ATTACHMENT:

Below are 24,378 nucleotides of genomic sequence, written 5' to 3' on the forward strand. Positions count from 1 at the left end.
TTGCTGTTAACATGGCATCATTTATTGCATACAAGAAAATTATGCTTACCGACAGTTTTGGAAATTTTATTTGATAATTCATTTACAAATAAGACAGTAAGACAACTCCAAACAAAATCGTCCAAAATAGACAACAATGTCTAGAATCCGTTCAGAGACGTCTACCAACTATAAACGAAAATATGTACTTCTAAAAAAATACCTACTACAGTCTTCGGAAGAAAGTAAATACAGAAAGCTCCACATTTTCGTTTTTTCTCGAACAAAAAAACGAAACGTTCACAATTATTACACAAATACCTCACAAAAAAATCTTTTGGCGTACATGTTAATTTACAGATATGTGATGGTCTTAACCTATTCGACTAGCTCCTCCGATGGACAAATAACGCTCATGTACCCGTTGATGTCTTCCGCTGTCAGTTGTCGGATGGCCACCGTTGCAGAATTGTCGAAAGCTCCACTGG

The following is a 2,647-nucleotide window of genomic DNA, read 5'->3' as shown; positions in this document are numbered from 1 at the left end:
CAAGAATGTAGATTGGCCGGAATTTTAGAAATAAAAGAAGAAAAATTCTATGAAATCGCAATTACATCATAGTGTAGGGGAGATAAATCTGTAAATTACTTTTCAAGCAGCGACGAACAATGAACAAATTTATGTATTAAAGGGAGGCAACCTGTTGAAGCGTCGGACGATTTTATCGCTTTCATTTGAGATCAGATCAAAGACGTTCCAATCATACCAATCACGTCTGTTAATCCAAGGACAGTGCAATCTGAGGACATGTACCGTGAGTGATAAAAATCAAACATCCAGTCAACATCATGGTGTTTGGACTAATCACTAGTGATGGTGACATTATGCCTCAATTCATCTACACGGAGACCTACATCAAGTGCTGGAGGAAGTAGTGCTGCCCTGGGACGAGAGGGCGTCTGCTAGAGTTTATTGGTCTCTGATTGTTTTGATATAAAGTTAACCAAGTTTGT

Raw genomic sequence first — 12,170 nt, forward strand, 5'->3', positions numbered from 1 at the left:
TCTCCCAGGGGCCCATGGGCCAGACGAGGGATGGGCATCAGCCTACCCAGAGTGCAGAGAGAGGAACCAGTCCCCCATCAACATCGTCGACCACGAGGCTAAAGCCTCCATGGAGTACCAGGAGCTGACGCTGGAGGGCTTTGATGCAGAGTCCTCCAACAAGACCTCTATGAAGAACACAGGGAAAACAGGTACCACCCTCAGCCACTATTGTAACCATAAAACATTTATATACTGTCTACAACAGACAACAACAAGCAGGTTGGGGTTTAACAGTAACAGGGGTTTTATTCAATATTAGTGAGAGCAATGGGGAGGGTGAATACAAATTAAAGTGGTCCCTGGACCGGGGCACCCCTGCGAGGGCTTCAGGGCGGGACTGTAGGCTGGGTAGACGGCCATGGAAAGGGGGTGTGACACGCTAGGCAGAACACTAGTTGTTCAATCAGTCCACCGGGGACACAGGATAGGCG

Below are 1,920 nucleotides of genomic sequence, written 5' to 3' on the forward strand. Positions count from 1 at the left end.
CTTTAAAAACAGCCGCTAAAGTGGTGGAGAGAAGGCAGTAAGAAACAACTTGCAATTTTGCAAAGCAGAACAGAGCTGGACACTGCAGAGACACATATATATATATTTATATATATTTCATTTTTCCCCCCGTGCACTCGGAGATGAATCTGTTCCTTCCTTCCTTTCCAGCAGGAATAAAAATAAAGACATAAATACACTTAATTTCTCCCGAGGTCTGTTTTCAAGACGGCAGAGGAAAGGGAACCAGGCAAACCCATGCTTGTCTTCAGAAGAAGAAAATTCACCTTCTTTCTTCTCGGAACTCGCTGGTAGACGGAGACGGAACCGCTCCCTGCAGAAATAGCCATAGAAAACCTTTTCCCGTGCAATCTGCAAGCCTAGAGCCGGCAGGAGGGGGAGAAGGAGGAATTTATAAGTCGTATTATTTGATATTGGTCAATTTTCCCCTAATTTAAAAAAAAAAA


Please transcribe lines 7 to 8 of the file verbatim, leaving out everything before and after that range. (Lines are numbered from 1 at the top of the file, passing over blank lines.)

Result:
Below are 1,920 nucleotides of genomic sequence, written 5' to 3' on the forward strand. Positions count from 1 at the left end.
CTTTAAAAACAGCCGCTAAAGTGGTGGAGAGAAGGCAGTAAGAAACAACTTGCAATTTTGCAAAGCAGAACAGAGCTGGACACTGCAGAGACACATATATATATATTTATATATATTTCATTTTTCCCCCCGTGCACTCGGAGATGAATCTGTTCCTTCCTTCCTTTCCAGCAGGAATAAAAATAAAGACATAAATACACTTAATTTCTCCCGAGGTCTGTTTTCAAGACGGCAGAGGAAAGGGAACCAGGCAAACCCATGCTTGTCTTCAGAAGAAGAAAATTCACCTTCTTTCTTCTCGGAACTCGCTGGTAGACGGAGACGGAACCGCTCCCTGCAGAAATAGCCATAGAAAACCTTTTCCCGTGCAATCTGCAAGCCTAGAGCCGGCAGGAGGGGGAGAAGGAGGAATTTATAAGTCGTATTATTTGATATTGGTCAATTTTCCCCTAATTTAAAAAAAAAAA